Taiwan Kicks Off Plan to Build Its Own Submarines
Taiwan said Monday it was launching a project to build a fleet of its own submarines, after years spent waiting in vain for U.S. models.
Deputy Defense Minister Chiu Kuo-cheng told parliament the ministry has approved guidelines for the design contract for an Indigenous Defense Submarine.
"This means the military has officially kicked off the self-built submarine project," legislator Lin Yu-fang, who sits on parliament's defense committee, said in a statement.
Under a four-year contract, work on the design is slated to begin in 2016 and cost an estimated Tw$3 billion ($94.46 million). Preparatory work will begin in 2015 with an approved budget of Tw$10 million.
It was unclear when work would start on building the submarines.
Vice Admiral Hsiao Wei-min, also speaking in parliament, ruled out a recent suggestion from a U.S. think tank that Taiwan could build a fleet of 42 120-ton mini-submarines.
Hsiao said that "at present the navy's demand is submarines ranging from 1,200-3,000 tons."
Chiu did not specify who was in line for the design contract. But military sources said it should be given to a team composed of Taipei-based Ship and Ocean Industries R&D Center, the CSBC Corporation Taiwan and foreign technology advisers.
In April 2001 then-U.S. president George W. Bush approved the sale of eight conventional submarines as part of Washington's most comprehensive arms package to the island since 1992.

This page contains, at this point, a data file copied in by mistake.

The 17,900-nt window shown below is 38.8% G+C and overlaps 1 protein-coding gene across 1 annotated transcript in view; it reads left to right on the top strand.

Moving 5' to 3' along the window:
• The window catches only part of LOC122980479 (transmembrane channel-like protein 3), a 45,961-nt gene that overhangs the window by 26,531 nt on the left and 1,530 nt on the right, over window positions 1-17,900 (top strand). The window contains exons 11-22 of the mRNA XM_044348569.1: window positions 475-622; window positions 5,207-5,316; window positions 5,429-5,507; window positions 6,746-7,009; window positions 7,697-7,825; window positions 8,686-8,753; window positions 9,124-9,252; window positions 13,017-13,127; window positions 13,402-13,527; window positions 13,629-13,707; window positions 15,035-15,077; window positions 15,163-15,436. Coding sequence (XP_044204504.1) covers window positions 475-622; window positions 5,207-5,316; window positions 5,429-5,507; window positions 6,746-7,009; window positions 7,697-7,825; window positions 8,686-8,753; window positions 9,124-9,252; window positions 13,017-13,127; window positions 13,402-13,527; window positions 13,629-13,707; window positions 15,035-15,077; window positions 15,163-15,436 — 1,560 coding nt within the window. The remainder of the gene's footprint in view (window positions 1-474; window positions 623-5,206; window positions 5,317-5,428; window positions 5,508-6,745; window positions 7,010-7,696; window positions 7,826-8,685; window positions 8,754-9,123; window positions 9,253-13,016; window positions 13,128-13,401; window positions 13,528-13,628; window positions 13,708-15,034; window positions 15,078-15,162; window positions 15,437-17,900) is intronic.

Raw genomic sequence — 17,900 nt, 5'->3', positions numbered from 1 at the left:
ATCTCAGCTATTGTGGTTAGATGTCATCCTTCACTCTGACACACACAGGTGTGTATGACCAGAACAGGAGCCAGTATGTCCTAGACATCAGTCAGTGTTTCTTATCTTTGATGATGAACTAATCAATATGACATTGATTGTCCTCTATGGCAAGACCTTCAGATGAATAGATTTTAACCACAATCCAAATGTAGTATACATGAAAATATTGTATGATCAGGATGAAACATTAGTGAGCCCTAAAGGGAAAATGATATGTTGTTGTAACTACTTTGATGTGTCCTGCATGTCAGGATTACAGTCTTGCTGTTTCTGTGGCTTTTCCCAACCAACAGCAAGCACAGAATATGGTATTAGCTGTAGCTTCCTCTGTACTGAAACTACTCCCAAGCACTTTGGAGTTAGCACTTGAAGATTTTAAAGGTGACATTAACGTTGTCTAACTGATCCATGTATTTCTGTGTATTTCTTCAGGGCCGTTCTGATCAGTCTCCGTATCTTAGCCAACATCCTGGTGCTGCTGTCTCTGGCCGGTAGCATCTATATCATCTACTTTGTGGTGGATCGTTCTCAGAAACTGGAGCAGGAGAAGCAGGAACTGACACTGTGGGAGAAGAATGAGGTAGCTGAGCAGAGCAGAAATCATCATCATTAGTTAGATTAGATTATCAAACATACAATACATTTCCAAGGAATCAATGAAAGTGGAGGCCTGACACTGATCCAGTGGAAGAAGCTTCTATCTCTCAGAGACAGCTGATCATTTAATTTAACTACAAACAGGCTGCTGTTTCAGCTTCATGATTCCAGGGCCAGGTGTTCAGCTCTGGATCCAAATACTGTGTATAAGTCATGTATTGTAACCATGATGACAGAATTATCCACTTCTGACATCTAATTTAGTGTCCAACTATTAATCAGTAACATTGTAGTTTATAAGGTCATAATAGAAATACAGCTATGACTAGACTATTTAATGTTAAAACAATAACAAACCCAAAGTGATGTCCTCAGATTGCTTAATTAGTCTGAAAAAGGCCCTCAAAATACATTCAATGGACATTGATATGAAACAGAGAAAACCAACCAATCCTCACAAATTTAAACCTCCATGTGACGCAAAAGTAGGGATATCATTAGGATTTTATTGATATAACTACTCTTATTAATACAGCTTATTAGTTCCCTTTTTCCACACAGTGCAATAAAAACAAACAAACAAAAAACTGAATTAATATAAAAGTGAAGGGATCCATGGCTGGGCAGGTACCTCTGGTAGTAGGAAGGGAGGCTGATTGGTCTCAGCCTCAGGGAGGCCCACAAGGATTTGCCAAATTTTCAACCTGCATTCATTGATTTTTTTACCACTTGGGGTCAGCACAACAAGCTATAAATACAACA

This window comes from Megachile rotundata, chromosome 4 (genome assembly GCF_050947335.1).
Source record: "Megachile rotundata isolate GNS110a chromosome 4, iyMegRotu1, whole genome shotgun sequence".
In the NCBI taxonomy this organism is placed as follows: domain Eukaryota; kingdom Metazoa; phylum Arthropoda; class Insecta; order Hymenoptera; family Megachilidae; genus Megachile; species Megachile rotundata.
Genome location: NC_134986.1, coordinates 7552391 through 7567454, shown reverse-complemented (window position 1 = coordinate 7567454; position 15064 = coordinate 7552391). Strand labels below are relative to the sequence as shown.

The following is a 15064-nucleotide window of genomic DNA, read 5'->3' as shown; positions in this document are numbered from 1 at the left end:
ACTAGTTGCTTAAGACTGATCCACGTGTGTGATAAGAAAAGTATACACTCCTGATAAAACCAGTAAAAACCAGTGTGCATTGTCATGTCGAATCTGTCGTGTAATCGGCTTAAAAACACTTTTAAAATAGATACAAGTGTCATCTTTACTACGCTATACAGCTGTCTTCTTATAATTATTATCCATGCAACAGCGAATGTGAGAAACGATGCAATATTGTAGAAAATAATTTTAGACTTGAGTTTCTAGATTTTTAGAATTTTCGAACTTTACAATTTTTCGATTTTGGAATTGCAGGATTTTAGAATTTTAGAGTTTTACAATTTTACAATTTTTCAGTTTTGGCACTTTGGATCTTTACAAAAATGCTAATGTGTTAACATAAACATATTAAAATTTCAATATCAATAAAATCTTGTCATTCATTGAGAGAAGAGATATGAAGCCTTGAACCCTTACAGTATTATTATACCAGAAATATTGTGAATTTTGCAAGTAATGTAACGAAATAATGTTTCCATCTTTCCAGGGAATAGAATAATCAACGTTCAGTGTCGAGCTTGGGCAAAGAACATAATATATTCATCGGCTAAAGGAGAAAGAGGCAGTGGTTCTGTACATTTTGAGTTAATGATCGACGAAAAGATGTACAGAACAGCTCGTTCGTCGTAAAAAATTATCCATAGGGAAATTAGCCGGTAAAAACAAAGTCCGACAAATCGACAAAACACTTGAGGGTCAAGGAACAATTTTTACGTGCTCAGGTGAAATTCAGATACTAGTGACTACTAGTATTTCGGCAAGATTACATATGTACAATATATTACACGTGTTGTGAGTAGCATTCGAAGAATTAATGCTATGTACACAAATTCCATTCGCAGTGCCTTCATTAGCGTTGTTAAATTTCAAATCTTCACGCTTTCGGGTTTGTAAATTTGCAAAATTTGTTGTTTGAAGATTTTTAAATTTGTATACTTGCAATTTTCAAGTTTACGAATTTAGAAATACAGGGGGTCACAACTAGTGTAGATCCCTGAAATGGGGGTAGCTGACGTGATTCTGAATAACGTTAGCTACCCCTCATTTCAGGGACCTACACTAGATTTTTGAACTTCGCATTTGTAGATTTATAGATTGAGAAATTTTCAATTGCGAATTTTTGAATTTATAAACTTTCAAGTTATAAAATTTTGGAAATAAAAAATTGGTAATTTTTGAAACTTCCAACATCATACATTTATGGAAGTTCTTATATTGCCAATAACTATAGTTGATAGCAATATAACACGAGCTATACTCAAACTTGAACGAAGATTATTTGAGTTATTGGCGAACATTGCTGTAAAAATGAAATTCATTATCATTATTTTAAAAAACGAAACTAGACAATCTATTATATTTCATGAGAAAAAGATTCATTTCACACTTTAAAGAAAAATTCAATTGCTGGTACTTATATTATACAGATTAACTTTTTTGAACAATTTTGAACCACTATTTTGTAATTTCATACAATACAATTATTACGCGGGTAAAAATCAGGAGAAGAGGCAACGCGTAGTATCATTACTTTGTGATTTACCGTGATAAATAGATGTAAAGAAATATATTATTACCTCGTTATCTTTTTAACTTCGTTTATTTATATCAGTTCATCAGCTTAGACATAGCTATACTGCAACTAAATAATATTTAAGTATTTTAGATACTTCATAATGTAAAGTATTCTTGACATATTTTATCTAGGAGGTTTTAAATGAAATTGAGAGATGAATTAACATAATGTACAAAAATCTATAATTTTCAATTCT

Since then, however, there has been little progress. The United States has not built conventional submarines for more than 40 years and Germany and Spain have reportedly declined to offer their designs for fear of offending Taiwan's rival, China.
Taiwan is running out of patience over the long-stalled U.S. offer to supply eight submarines, since China has been fast expanding its own military.
The Taiwanese navy currently operates a fleet of four submarines, but only two of them can be deployed in the event of war. The other two were built by the United States in the 1940s and are too old for combat.
Tensions between Taiwan and China have eased markedly since President Ma Ying-jeou came to power on a platform of strengthening trade links and allowing more Chinese tourists to visit. Ma was re-elected in January 2012.
But Taiwan, which has governed itself since 1949, still sees a need to modernize its armed forces because China regards the island as part of its territory awaiting reunification -- by force if necessary.